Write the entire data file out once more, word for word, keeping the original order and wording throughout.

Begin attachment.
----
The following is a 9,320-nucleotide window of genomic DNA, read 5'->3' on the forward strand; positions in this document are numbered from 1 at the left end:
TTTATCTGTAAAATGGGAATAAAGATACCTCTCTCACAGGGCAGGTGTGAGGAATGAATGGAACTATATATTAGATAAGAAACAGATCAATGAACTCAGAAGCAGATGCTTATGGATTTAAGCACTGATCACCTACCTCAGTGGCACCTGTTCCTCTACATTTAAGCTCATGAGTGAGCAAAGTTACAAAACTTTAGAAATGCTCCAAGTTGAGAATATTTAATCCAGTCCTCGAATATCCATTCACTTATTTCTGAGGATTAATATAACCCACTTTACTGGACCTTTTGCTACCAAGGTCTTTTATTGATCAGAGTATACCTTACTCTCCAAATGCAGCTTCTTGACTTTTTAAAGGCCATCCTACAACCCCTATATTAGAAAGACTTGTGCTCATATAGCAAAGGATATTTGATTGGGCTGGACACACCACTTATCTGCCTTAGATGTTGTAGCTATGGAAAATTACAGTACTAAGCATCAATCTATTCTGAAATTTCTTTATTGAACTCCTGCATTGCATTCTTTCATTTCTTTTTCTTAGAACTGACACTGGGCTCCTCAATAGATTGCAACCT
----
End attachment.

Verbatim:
The following is a 9,320-nucleotide window of genomic DNA, read 5'->3' on the forward strand; positions in this document are numbered from 1 at the left end:
TTTATCTGTAAAATGGGAATAAAGATACCTCTCTCACAGGGCAGGTGTGAGGAATGAATGGAACTATATATTAGATAAGAAACAGATCAATGAACTCAGAAGCAGATGCTTATGGATTTAAGCACTGATCACCTACCTCAGTGGCACCTGTTCCTCTACATTTAAGCTCATGAGTGAGCAAAGTTACAAAACTTTAGAAATGCTCCAAGTTGAGAATATTTAATCCAGTCCTCGAATATCCATTCACTTATTTCTGAGGATTAATATAACCCACTTTACTGGACCTTTTGCTACCAAGGTCTTTTATTGATCAGAGTATACCTTACTCTCCAAATGCAGCTTCTTGACTTTTTAAAGGCCATCCTACAACCCCTATATTAGAAAGACTTGTGCTCATATAGCAAAGGATATTTGATTGGGCTGGACACACCACTTATCTGCCTTAGATGTTGTAGCTATGGAAAATTACAGTACTAAGCATCAATCTATTCTGAAATTTCTTTATTGAACTCCTGCATTGCATTCTTTCATTTCTTTTTCTTAGAACTGACACTGGGCTCCTCAATAGATTGCAACCT